Monday, March 30, 2009

Preparing for summer

For me preparing for summer used to involve fishing out my T-shirts, washing the windows so I could see out of them if the sun did actually come out and hoping it would get warmer. Well, the weather has certainly got warmer - it's currently about 90°F (32°C) – and it's still only spring. "This is cool compared to May", I keep being told. There are some nice things about the change in season though, you get more lassi (a yoghurt based drink) served in the office; mangos have come into season; and the quality and the variety of the vegetables in the market has improved significantly - I even found some spring onions last week. Despite the enhancements on the food front, I get the feeling that summer in Bhawanipatna is greeted with a sense of foreboding rather than relief or joy. The first thing you notice is that everyone is lining their windows with polystyrene sheets to prevent the heat of the sun coming through - I'm having some installed later this week. The other thing is the arrival of air-coolers for sale on every street corner. These are essentially boxes with leaves of straw inserted down three sides, a fan at the front and a tank of water. The idea is the water wets the straw which evaporates and then the fan forces out cold air which in turn expels the hot air out of the room. Having sweated my way through the last 10 nights – the ceiling fan just seemed to be blowing hot air at me – this evening I trotted down the road to buy one. Although they're clearly all the rage, they're not as simple as they're made out to be. The main problem is that Indians just don't seem go in for instructions. Having taken it out of the box (which was for something completely different so didn't even a sport a helpful picture), I spent most of this evening putting the thing together on the fly. First, I removed a random screw from the base – which I'll inevitably lose before I find out what it's for. I then poured a couple of buckets of water into the base - assuring myself there really wasn't anywhere else it could go - and in the process submerged something electrical that I think is the pump and sincerely hope is waterproof. Should I have removed the plastic strap that was holding it down? I didn't. Next I spent a good hour forcing an arbitrary array rubber tubes into the only places they seemed to fit and finally I switched on all the knobs – Pump, Main and Swing – heaven knows what Swing does - and ... well ... it hasn't blown up yet. It does, however, sound like a plane taking off so now I'm left with two options – hot or deaf. I have sneaking suspicion that I'll be choosing cool over quiet as we approach May unless of course it does blow up because that screw really was important or the plastic strap is to keep the electrical thing above the water not in it.

Monday, March 16, 2009

Happy Holi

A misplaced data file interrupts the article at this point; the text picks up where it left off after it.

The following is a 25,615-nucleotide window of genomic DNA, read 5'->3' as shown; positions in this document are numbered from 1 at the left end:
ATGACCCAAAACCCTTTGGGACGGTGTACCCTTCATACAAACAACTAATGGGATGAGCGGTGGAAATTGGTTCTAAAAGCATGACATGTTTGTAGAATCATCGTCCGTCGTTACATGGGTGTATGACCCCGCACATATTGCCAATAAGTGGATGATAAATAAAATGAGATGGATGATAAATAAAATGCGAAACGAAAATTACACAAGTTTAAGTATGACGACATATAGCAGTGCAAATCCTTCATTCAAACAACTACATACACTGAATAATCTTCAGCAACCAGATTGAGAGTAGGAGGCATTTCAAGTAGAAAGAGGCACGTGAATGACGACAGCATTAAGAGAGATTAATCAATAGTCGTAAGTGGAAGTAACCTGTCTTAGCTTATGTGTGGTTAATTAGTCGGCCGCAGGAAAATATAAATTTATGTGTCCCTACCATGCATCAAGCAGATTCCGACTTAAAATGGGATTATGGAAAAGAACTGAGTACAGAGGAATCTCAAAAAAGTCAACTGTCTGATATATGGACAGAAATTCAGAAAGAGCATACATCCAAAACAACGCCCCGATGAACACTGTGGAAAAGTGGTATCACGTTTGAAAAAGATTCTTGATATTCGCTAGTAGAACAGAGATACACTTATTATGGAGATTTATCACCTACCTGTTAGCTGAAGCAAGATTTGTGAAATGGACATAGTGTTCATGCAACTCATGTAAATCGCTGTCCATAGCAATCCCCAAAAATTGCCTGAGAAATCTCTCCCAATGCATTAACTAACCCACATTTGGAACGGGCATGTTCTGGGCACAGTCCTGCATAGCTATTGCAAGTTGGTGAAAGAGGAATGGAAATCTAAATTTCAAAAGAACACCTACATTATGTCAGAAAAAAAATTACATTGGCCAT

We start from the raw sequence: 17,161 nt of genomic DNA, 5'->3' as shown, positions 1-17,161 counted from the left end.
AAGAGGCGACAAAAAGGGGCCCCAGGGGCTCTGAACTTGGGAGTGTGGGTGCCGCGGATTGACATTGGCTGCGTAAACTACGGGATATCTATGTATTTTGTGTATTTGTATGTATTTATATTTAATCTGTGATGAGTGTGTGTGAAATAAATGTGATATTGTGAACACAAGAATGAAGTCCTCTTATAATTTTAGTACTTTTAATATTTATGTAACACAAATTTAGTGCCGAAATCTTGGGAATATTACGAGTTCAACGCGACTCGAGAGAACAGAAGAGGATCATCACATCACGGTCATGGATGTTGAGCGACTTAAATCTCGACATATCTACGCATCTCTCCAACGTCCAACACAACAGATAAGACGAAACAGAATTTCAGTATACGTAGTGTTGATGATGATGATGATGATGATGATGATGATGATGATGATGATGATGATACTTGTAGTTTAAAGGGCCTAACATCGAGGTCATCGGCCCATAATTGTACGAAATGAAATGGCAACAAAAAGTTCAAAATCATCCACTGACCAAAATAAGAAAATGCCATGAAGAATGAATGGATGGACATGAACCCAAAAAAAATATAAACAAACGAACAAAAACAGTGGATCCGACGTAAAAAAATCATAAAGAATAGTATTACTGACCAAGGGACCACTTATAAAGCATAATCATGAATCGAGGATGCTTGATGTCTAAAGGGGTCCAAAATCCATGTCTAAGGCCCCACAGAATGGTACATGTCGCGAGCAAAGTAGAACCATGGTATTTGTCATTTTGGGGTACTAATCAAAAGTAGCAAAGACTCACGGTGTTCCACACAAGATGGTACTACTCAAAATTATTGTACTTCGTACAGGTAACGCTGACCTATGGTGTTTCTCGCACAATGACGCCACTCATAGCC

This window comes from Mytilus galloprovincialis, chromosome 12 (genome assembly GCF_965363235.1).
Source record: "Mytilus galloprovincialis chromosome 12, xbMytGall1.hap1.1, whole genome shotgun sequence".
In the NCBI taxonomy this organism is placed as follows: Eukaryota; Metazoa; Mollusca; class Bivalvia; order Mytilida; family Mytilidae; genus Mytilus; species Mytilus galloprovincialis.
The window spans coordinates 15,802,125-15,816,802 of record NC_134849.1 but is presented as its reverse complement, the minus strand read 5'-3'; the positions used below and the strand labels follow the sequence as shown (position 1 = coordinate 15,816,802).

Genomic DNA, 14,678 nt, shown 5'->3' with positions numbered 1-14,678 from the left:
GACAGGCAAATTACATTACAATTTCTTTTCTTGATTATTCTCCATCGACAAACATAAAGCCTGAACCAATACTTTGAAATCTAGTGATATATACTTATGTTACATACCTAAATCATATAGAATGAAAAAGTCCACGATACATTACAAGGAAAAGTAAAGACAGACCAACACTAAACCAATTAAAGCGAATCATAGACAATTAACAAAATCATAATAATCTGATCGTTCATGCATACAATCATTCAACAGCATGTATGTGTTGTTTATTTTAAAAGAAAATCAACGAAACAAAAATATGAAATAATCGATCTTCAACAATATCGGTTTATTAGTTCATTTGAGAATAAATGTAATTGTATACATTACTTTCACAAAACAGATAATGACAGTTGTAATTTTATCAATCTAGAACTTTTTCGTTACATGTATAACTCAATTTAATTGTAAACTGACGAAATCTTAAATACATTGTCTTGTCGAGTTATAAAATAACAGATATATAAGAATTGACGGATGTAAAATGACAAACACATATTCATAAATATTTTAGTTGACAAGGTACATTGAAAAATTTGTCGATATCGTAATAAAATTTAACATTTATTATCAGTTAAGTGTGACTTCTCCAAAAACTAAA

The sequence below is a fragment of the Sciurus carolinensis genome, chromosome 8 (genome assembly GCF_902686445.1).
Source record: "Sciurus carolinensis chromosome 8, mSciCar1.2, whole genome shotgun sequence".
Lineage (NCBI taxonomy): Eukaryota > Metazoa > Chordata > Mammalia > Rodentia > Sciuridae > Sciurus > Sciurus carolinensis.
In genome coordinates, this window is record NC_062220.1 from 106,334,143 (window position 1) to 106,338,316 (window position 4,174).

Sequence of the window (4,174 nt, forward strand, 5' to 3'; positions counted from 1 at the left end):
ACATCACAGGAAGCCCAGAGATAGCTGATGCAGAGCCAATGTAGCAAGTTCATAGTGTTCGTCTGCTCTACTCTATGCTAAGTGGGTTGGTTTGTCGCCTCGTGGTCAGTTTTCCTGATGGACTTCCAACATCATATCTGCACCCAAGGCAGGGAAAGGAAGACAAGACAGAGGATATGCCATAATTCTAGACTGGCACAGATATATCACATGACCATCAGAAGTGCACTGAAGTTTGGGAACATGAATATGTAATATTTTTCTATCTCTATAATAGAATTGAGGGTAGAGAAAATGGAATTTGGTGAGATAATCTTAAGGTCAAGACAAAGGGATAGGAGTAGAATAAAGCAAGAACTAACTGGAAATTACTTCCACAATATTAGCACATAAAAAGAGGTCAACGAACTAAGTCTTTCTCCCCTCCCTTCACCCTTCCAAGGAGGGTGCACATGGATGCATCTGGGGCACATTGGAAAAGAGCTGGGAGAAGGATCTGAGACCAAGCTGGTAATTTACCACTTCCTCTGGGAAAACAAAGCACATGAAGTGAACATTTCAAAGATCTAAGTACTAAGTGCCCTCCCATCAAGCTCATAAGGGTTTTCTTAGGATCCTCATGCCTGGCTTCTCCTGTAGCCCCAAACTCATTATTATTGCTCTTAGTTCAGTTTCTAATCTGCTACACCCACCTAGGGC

One of the reasons I haven't written my blog recently is that I have been immersed in my Managing Rural Development course but I took the day off last week to celebrate Holi - one of the main Hindu festivals which honours Prahlad's miraculous escape from a fire due to his unshakable devotion to Lord Vishnu. The main event took place last Thursday when people come out onto the streets and daub each other with powdered paints which are traditionally made of medicinal herbs that are believed to chase away fevers and colds. Baijayant and his son, Soyem, arrived at my door at 8am armed with plastic bags of "colour" which they proceeded to daub all over my face and head - fortunately, I also had some so was able to return the favour. We then proceeded downstairs where my landlord, Surendra, was preparing a festival drink called thandai made from bananas, yoghurt and chopped nuts. I then "played holi" with the household children who definitely had one up on me as they also had water pistols filled with coloured water. Bizarrely, soon after breakfast most men decamp for the morning to have picnics with their male friends leaving their wives and other female relatives to celebrate on their own – and Baijayant was no exception - so I went across the road to his house where I took part in a more civilised paint daubing exercise with his wife, Geeta, his mother and his father. On my return home I walked into the exhuberant fray that had been taking place at my chez Surendra. Although in the more conservative places like Bhawanipatna, you rarely see women on the streets during the festival, it was clear that behind closed doors some women were determined not to miss out on the fun and all Surendra's female relatives were covered in paint of every colour under the sun although pink is the predominant holi colour. The proceedings end at mid-day on the dot – even though it's India, they're pretty punctual about this – and everyone wanders home to clean themselves up. It took about an hour to get the colour off my face and out of my hair and ears after I which I proceeded back to Geeta's for lunch. In Bhawanipatna, holi is the day you start eating pakhala bhaat, otherwise known as water rice, that is traditionally eaten in the summer months. To prepare the dish, water and yoghurt are added to cooked rice which makes it a much lighter affair than the boiled rice you normally get and I rather liked it. The meal ended with Orissa cakes which to be honest I could have lived without as they taste like fried stale pastry. Mid-afternoon, I wandered back home for a quick snooze – it's started to get quite hot and I can see myself becoming a fan of the afternoon nap in between the studying. Click here to see more pictures.